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(MUST READ) The Fulani of Ogbadibo

Written By Idoma Television on Tuesday, October 25, 2016 | 12:00:00 AM

The rising population of Fulani herdsmen within Ogbadigbo local government area of Benue State has sparked off a debate among the locals.

Ogbadibo Local Government Area of Benue State is the gateway to northern Nigeria from the eastern part of the country, and it is made up of three communities, Otukpa, Orokam and Owokpa, which are populated by peasant farmers.

Until the recent uproar across the state occasioned by the clashes between Fulani nomads and communities in various local government areas leading to the loss of lives and properties,the communities in Ogbadibo had lived in peace with each other, and had also welcomed and accommodated visitors from all over the country.

But recent developments have forced the communities to raise alarm over the massive influx by Fulani herdsmen, who throng the communities in their hundreds.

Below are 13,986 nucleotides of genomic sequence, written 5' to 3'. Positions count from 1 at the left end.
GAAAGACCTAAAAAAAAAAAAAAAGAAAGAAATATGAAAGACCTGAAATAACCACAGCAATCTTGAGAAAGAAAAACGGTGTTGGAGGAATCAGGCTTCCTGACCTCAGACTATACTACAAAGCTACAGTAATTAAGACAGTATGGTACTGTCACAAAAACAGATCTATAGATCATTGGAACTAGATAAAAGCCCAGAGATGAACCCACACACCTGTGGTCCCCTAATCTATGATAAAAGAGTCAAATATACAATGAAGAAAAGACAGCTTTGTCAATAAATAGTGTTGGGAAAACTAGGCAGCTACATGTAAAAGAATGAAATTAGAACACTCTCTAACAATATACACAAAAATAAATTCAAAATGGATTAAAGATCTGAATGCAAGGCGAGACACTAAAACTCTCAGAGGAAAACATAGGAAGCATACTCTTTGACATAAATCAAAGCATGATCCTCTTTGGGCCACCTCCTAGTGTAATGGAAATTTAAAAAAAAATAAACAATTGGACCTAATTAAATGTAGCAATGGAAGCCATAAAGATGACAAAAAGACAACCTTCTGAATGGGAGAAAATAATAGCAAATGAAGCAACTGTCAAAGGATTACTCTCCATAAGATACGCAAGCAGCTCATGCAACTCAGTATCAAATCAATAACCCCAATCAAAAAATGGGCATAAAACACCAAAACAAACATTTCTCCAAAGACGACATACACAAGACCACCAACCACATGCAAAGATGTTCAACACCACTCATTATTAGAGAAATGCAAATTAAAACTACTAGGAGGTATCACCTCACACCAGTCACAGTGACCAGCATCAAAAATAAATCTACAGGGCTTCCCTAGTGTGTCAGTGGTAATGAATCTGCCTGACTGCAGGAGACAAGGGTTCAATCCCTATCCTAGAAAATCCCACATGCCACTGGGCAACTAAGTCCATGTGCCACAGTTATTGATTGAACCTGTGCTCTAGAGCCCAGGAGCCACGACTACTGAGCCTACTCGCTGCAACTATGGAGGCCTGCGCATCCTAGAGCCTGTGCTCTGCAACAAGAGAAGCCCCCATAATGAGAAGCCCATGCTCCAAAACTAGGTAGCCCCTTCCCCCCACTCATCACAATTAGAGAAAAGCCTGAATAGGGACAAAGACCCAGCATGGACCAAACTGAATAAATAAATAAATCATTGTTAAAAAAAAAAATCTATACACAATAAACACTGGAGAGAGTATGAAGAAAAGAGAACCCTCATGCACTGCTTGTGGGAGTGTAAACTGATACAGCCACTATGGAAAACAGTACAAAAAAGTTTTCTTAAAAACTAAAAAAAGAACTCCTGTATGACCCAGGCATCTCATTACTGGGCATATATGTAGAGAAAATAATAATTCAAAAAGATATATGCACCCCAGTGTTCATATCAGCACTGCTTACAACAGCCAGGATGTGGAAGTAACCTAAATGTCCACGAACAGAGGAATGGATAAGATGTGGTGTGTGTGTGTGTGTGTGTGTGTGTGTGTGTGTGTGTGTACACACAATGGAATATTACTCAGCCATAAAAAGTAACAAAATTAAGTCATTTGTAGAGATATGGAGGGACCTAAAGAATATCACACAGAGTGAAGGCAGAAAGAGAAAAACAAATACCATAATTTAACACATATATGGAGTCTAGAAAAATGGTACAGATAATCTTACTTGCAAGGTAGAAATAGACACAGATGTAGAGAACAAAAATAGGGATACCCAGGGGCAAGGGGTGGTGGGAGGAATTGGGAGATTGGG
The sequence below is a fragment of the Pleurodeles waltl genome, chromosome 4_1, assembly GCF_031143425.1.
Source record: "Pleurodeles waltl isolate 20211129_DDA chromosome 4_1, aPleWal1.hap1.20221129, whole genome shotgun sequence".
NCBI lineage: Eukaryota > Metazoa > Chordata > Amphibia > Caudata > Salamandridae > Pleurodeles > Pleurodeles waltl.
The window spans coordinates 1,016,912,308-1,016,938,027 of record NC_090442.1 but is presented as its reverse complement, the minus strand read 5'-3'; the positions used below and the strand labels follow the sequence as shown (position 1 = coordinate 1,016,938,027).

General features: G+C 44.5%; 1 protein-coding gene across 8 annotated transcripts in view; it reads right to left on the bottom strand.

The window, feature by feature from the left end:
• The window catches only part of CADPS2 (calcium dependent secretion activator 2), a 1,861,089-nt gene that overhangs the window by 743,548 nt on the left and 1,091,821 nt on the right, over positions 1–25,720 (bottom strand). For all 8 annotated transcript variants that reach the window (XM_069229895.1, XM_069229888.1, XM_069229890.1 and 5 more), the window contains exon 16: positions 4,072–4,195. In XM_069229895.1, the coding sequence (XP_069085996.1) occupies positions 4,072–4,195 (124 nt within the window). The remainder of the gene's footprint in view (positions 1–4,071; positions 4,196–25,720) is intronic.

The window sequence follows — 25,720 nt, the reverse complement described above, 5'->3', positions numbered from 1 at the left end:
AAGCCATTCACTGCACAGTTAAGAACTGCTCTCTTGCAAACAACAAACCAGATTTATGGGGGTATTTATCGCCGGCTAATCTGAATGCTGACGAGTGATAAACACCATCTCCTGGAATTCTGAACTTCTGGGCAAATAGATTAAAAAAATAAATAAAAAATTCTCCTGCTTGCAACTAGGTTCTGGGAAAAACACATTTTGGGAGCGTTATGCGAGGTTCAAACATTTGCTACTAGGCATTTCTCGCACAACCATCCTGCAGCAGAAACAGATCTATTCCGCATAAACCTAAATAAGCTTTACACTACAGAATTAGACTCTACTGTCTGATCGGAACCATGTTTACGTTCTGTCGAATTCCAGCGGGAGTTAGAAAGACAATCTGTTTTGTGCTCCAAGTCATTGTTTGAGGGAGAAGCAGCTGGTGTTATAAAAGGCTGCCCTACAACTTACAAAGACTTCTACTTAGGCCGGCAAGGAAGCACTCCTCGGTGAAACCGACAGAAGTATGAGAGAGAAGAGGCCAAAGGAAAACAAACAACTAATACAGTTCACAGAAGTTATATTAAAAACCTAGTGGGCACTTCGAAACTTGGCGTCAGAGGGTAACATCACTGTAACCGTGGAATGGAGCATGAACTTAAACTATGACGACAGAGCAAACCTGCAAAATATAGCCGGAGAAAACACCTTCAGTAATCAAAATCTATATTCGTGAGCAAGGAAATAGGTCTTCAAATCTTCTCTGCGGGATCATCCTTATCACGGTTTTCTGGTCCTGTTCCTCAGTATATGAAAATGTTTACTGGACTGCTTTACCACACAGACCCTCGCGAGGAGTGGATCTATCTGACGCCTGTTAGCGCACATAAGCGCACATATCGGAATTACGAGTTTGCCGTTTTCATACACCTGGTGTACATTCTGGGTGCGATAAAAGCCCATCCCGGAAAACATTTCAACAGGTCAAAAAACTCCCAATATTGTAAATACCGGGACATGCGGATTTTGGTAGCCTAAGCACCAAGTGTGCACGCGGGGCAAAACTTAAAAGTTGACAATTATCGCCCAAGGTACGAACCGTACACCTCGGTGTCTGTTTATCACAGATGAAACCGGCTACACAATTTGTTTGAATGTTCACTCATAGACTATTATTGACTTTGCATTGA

In May 2013, hundreds of Fulani herdsmen with thousands of cattle found their way to the local government area, a situation which some of the residents said was unprecedented.

But before the coming of the recent herdsmen, the local government had previously accepted and accommodated a number of them in various locations, so the question is what is new about this coming group?

Alhaji Mohammed, who was one of the early Fulani men to settle in the local government, and respected as the most senior, told Daily Trust that there was no need for the residents to be apprehensive about the movement or presence of the herdsmen in the area.

“For us Ogbadibo is like home. Some of us have stayed here for over 17 years, we registered and have been casting our votes in this place ,and we have come to respect the culture and ways of the people. We have also never had any issues or misunderstanding with them,” he said.

But Agada Ochani, a community leader and ex-serviceman in Otukpa, said the presence of the Fulani men has placed them on alert, considering what is happening between Fulani herdsmen and their host communities in other local government areas.